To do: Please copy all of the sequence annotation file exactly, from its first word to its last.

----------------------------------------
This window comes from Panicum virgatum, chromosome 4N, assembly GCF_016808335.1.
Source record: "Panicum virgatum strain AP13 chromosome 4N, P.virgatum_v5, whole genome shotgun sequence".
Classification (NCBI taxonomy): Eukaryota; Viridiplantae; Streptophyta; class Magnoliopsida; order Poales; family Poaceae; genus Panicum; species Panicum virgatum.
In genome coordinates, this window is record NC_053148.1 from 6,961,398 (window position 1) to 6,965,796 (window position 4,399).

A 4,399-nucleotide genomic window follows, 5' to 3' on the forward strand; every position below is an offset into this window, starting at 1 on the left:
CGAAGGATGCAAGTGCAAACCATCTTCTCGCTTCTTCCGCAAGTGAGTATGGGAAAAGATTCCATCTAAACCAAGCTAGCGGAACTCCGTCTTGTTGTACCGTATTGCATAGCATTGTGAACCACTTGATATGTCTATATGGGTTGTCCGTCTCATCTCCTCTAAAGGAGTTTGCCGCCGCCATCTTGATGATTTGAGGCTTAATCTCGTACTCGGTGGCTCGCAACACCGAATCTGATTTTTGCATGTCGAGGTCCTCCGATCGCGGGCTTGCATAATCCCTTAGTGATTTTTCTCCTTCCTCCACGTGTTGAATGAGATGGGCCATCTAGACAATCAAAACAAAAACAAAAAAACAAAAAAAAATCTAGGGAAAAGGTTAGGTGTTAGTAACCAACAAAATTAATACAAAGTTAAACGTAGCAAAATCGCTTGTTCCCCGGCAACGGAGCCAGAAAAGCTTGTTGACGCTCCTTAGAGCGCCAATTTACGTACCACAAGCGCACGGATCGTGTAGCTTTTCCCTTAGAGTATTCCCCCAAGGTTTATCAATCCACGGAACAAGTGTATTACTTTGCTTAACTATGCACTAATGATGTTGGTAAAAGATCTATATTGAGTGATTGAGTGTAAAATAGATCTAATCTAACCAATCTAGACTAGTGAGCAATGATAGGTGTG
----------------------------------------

This window comes from Panicum virgatum, chromosome 4N, assembly GCF_016808335.1.
Source record: "Panicum virgatum strain AP13 chromosome 4N, P.virgatum_v5, whole genome shotgun sequence".
Classification (NCBI taxonomy): Eukaryota; Viridiplantae; Streptophyta; class Magnoliopsida; order Poales; family Poaceae; genus Panicum; species Panicum virgatum.
In genome coordinates, this window is record NC_053148.1 from 6,961,398 (window position 1) to 6,965,796 (window position 4,399).

A 4,399-nucleotide genomic window follows, 5' to 3' on the forward strand; every position below is an offset into this window, starting at 1 on the left:
CGAAGGATGCAAGTGCAAACCATCTTCTCGCTTCTTCCGCAAGTGAGTATGGGAAAAGATTCCATCTAAACCAAGCTAGCGGAACTCCGTCTTGTTGTACCGTATTGCATAGCATTGTGAACCACTTGATATGTCTATATGGGTTGTCCGTCTCATCTCCTCTAAAGGAGTTTGCCGCCGCCATCTTGATGATTTGAGGCTTAATCTCGTACTCGGTGGCTCGCAACACCGAATCTGATTTTTGCATGTCGAGGTCCTCCGATCGCGGGCTTGCATAATCCCTTAGTGATTTTTCTCCTTCCTCCACGTGTTGAATGAGATGGGCCATCTAGACAATCAAAACAAAAACAAAAAAACAAAAAAAAATCTAGGGAAAAGGTTAGGTGTTAGTAACCAACAAAATTAATACAAAGTTAAACGTAGCAAAATCGCTTGTTCCCCGGCAACGGAGCCAGAAAAGCTTGTTGACGCTCCTTAGAGCGCCAATTTACGTACCACAAGCGCACGGATCGTGTAGCTTTTCCCTTAGAGTATTCCCCCAAGGTTTATCAATCCACGGAACAAGTGTATTACTTTGCTTAACTATGCACTAATGATGTTGGTAAAAGATCTATATTGAGTGATTGAGTGTAAAATAGATCTAATCTAACCAATCTAGACTAGTGAGCAATGATAGGTGTG